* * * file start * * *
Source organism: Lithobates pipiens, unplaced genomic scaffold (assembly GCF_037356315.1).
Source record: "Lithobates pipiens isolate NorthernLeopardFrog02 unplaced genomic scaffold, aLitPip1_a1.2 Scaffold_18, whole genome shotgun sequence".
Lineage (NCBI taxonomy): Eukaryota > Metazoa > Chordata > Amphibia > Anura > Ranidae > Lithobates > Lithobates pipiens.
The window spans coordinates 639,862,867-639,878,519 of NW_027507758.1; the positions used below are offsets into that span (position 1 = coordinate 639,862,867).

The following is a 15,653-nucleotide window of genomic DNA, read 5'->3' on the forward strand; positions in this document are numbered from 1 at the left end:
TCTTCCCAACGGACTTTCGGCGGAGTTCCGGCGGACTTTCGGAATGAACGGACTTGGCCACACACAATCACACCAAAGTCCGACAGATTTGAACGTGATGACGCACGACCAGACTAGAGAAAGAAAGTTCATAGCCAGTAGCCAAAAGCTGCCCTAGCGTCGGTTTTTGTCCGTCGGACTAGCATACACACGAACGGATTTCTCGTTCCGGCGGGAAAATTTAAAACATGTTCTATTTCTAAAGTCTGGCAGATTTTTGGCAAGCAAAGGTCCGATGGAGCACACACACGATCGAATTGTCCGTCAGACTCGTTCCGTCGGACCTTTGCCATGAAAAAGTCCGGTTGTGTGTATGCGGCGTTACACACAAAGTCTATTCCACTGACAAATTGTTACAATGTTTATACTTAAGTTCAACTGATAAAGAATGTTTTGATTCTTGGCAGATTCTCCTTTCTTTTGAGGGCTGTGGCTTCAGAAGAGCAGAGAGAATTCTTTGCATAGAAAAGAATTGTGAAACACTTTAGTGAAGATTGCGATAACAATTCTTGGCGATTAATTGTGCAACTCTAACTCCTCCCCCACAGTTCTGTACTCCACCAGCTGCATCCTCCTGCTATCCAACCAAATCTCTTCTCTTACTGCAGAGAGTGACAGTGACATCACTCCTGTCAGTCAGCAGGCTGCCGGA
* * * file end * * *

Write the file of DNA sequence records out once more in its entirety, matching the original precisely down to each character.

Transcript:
Source organism: Lithobates pipiens, unplaced genomic scaffold (assembly GCF_037356315.1).
Source record: "Lithobates pipiens isolate NorthernLeopardFrog02 unplaced genomic scaffold, aLitPip1_a1.2 Scaffold_18, whole genome shotgun sequence".
Lineage (NCBI taxonomy): Eukaryota > Metazoa > Chordata > Amphibia > Anura > Ranidae > Lithobates > Lithobates pipiens.
The window spans coordinates 639,862,867-639,878,519 of NW_027507758.1; the positions used below are offsets into that span (position 1 = coordinate 639,862,867).

The following is a 15,653-nucleotide window of genomic DNA, read 5'->3' on the forward strand; positions in this document are numbered from 1 at the left end:
TCTTCCCAACGGACTTTCGGCGGAGTTCCGGCGGACTTTCGGAATGAACGGACTTGGCCACACACAATCACACCAAAGTCCGACAGATTTGAACGTGATGACGCACGACCAGACTAGAGAAAGAAAGTTCATAGCCAGTAGCCAAAAGCTGCCCTAGCGTCGGTTTTTGTCCGTCGGACTAGCATACACACGAACGGATTTCTCGTTCCGGCGGGAAAATTTAAAACATGTTCTATTTCTAAAGTCTGGCAGATTTTTGGCAAGCAAAGGTCCGATGGAGCACACACACGATCGAATTGTCCGTCAGACTCGTTCCGTCGGACCTTTGCCATGAAAAAGTCCGGTTGTGTGTATGCGGCGTTACACACAAAGTCTATTCCACTGACAAATTGTTACAATGTTTATACTTAAGTTCAACTGATAAAGAATGTTTTGATTCTTGGCAGATTCTCCTTTCTTTTGAGGGCTGTGGCTTCAGAAGAGCAGAGAGAATTCTTTGCATAGAAAAGAATTGTGAAACACTTTAGTGAAGATTGCGATAACAATTCTTGGCGATTAATTGTGCAACTCTAACTCCTCCCCCACAGTTCTGTACTCCACCAGCTGCATCCTCCTGCTATCCAACCAAATCTCTTCTCTTACTGCAGAGAGTGACAGTGACATCACTCCTGTCAGTCAGCAGGCTGCCGGA